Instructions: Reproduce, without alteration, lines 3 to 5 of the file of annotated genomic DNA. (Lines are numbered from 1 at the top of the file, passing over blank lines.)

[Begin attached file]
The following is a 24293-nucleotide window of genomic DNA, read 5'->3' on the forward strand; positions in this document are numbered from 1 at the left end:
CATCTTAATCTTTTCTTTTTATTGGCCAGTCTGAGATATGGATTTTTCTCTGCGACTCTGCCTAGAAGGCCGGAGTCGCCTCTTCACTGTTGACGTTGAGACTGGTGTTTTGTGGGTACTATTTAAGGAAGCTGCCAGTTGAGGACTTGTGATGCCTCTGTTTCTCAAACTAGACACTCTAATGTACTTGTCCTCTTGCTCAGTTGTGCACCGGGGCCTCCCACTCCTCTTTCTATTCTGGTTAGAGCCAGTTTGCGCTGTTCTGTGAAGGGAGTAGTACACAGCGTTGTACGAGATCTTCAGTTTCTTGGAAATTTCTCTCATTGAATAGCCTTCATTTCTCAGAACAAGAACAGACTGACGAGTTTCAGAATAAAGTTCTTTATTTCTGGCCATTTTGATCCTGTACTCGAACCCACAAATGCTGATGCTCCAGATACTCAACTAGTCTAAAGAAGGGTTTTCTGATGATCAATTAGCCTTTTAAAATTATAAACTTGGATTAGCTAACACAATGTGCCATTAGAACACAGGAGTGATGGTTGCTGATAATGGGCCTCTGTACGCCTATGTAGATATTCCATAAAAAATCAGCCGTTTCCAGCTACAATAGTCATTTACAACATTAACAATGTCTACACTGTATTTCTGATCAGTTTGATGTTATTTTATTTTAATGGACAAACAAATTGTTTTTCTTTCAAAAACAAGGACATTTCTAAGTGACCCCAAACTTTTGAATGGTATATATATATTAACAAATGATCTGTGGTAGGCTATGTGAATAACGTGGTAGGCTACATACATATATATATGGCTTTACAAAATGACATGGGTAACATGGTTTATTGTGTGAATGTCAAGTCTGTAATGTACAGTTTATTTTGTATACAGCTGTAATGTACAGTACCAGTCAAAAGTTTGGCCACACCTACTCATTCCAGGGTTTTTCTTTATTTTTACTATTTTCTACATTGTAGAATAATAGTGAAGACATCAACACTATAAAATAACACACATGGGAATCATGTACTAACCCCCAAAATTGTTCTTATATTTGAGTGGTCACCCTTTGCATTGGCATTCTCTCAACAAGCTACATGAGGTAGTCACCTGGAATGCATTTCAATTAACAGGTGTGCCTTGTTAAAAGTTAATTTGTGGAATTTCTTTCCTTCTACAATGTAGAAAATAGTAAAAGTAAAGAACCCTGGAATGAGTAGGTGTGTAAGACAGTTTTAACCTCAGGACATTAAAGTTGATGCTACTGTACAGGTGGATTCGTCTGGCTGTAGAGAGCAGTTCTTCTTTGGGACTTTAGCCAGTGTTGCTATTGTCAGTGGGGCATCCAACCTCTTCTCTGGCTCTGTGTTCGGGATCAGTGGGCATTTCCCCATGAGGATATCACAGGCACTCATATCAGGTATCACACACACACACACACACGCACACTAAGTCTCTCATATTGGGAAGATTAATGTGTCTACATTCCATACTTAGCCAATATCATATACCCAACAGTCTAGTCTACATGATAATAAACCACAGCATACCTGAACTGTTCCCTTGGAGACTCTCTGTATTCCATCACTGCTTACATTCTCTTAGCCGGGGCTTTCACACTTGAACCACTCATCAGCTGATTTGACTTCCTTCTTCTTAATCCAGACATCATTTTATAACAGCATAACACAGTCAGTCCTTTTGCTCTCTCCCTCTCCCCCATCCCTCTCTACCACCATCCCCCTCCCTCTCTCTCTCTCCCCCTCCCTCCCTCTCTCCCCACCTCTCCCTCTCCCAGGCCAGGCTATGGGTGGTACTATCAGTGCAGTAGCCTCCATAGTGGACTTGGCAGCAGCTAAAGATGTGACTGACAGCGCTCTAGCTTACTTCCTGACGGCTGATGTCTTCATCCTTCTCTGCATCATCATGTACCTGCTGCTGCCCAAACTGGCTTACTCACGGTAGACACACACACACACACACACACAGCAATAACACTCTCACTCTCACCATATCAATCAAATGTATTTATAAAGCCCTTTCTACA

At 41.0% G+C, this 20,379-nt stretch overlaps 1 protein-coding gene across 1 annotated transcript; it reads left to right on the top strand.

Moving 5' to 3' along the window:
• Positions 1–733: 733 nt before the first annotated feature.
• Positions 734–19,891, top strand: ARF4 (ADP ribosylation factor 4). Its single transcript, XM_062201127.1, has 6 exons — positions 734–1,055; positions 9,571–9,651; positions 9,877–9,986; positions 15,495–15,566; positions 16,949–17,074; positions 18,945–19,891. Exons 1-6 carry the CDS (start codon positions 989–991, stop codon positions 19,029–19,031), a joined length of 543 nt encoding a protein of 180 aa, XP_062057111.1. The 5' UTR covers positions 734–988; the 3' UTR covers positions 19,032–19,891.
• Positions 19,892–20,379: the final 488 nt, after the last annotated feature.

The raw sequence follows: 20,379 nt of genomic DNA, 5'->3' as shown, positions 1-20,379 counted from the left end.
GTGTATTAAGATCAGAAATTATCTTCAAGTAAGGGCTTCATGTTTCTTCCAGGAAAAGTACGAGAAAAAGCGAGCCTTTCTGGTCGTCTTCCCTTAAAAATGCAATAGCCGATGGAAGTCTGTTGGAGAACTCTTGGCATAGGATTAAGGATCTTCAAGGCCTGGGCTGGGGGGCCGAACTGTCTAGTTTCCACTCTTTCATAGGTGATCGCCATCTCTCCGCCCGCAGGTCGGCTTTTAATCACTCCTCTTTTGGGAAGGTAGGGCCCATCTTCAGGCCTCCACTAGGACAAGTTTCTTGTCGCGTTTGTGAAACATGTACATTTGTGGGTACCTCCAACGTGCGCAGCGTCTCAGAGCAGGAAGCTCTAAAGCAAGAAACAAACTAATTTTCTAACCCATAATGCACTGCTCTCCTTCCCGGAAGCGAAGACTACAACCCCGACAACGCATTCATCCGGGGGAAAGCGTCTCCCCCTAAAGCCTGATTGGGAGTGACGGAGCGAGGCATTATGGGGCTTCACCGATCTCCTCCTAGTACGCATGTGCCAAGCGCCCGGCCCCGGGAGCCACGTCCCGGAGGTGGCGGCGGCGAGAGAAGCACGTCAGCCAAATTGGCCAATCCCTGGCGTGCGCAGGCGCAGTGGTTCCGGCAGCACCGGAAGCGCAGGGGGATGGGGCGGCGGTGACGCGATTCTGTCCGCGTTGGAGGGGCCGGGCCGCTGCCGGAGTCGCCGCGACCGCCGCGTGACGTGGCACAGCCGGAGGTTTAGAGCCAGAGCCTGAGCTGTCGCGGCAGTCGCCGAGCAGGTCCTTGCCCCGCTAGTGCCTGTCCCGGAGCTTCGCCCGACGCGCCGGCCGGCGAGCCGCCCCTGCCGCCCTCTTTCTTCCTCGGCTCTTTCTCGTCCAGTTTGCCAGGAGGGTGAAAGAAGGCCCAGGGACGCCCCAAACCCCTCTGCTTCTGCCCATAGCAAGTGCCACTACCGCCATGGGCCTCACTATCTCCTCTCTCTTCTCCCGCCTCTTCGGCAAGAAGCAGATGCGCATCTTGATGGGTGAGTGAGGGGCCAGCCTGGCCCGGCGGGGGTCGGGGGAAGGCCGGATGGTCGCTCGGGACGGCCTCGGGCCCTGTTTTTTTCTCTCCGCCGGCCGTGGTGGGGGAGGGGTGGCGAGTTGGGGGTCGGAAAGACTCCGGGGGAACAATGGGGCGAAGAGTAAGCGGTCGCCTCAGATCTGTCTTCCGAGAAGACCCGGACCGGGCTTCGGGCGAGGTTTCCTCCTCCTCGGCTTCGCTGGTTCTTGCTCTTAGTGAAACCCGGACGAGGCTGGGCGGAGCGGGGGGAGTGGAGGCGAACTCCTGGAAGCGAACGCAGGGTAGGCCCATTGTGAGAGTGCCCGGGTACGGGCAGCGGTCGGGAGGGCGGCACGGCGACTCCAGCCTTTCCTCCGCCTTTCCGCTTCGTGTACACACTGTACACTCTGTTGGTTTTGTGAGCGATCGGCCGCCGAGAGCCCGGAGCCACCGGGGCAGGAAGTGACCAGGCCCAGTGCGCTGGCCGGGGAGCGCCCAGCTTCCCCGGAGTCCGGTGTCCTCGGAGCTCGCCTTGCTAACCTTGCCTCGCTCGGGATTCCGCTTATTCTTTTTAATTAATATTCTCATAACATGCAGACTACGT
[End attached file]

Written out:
At 41.0% G+C, this 20,379-nt stretch overlaps 1 protein-coding gene across 1 annotated transcript; it reads left to right on the top strand.

Moving 5' to 3' along the window:
• Positions 1–733: 733 nt before the first annotated feature.